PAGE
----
Introduction to Two types of Reflection
When light traveling in one medium strikes a boundary leading to another medium, a part of incident light is through back into the original medium one. This phenomenon is called reflection of light.
Reflection is of two types:
Irregular reflection or diffuse reflection
Please express your views of this topic Alternate Current by commenting on blog.
The Two types of reflection
1. Regular reflection: When the reflection surface is smooth and well polished, the parallel rays falling on it are reflected parallel to another one, the reflected light goes in one particular direction. This is regular reflection. The smooth and well polished surface is called mirror. Silver metal is one of the best reflectors of light. So, ordinary mirrors are made by depositing a thin layer of silver metal on one side of a plane glass sheet. The silver layer is protected by a coat of red paint. The reflection of light in a mirror takes place at the silver surface. A plane mirror is represented by a straight line, with a number of short, oblique lines showing back of the mirror.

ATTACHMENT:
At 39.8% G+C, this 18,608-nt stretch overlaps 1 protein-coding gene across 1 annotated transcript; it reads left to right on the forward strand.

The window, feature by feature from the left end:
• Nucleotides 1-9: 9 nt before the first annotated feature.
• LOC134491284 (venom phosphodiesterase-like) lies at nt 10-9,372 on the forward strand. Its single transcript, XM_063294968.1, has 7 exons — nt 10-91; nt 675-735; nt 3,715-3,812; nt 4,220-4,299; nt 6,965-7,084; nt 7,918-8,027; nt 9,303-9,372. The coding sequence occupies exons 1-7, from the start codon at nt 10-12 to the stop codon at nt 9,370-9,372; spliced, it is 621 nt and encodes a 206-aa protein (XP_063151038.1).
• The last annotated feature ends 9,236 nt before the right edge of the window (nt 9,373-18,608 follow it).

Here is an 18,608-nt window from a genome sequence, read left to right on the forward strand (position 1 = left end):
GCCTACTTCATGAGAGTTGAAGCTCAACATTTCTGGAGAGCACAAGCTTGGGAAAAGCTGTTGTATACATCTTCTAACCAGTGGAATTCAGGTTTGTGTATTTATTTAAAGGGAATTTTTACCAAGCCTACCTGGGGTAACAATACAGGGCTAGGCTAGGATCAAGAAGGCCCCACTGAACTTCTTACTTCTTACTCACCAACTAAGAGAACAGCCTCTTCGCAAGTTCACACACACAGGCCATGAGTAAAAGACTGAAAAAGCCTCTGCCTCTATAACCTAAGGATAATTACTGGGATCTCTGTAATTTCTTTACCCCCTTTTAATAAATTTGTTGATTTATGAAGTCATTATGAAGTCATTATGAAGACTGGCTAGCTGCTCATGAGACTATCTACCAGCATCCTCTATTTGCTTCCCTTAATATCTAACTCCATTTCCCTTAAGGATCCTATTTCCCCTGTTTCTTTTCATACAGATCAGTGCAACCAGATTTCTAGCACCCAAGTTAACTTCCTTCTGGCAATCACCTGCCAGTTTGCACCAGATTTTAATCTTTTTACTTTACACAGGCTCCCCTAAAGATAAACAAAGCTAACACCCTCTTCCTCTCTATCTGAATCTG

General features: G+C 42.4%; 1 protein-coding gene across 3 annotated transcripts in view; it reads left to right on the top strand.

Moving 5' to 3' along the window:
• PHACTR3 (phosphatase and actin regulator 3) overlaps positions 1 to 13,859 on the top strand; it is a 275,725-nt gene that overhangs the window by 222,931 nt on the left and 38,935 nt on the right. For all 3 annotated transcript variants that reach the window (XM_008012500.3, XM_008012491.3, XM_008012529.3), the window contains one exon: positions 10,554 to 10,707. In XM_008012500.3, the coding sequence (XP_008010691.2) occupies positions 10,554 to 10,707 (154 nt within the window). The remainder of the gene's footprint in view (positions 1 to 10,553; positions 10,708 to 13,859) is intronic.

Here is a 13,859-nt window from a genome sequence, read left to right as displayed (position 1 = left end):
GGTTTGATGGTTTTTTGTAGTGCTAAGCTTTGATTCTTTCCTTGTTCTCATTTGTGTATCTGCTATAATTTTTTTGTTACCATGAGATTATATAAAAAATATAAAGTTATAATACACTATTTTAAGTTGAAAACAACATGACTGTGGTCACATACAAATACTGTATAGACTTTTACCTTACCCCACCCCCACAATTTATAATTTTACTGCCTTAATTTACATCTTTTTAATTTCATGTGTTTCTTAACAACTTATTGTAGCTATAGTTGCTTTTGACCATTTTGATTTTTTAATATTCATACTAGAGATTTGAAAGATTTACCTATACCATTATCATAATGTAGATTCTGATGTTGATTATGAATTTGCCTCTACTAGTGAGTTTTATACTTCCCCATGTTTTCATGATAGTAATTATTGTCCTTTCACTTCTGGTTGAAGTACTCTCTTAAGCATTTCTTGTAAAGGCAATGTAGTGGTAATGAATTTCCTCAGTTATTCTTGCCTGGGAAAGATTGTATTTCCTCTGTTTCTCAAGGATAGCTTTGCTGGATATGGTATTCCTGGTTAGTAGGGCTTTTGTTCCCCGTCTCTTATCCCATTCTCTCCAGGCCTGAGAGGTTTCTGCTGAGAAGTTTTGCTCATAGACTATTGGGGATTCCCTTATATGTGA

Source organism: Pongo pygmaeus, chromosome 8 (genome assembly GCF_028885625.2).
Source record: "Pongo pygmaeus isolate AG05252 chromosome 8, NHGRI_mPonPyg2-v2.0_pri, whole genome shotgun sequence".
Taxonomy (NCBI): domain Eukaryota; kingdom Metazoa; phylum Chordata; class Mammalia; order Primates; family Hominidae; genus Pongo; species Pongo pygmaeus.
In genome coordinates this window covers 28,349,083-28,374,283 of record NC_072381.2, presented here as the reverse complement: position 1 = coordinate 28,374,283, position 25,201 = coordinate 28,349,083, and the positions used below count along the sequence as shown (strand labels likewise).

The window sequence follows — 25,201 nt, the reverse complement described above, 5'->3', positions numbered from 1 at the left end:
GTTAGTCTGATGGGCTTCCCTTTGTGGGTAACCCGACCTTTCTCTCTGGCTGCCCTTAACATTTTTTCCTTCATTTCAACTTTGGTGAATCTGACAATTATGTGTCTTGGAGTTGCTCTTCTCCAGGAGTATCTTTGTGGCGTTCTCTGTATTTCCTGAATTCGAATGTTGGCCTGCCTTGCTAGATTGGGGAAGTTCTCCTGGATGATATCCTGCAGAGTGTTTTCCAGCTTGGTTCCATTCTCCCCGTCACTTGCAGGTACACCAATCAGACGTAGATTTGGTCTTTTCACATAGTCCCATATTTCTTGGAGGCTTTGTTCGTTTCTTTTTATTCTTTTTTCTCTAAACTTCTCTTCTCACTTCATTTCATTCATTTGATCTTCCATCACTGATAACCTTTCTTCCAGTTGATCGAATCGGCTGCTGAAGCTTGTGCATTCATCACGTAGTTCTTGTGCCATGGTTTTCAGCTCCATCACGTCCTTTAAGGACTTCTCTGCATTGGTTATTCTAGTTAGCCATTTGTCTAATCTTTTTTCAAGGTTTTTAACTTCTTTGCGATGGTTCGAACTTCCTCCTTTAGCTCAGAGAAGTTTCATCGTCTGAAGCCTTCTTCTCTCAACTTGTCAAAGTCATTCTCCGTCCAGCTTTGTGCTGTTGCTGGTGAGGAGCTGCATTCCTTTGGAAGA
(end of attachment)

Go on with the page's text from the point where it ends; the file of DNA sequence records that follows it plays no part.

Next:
2. Irregular reflection: When the reflecting surface is rough, the parallel rays falling on it are reflected in different direction. Such a reflection is known as diffuse reflection or irregular reflection or even scattering of light. In this, a surface will behave as a smooth surface as long as the surfaces variations are small as compared to the wavelength of incident light. As wavelength of visible light is very small therefore, every surface acts as a rough surface and scattering of light or irregular reflection is more common. For example, any object in a room can be seen from all the parts of the room. This is because surface of the object is rough and it scatters or reflects light in all directions.
Is this topic Impulse Formula hard for you? Watch out for my coming posts.
Two types of Reflection : Summary
Reflection of light is the phenomenon of bouncing back of light in the same medium on striking the surface of any object.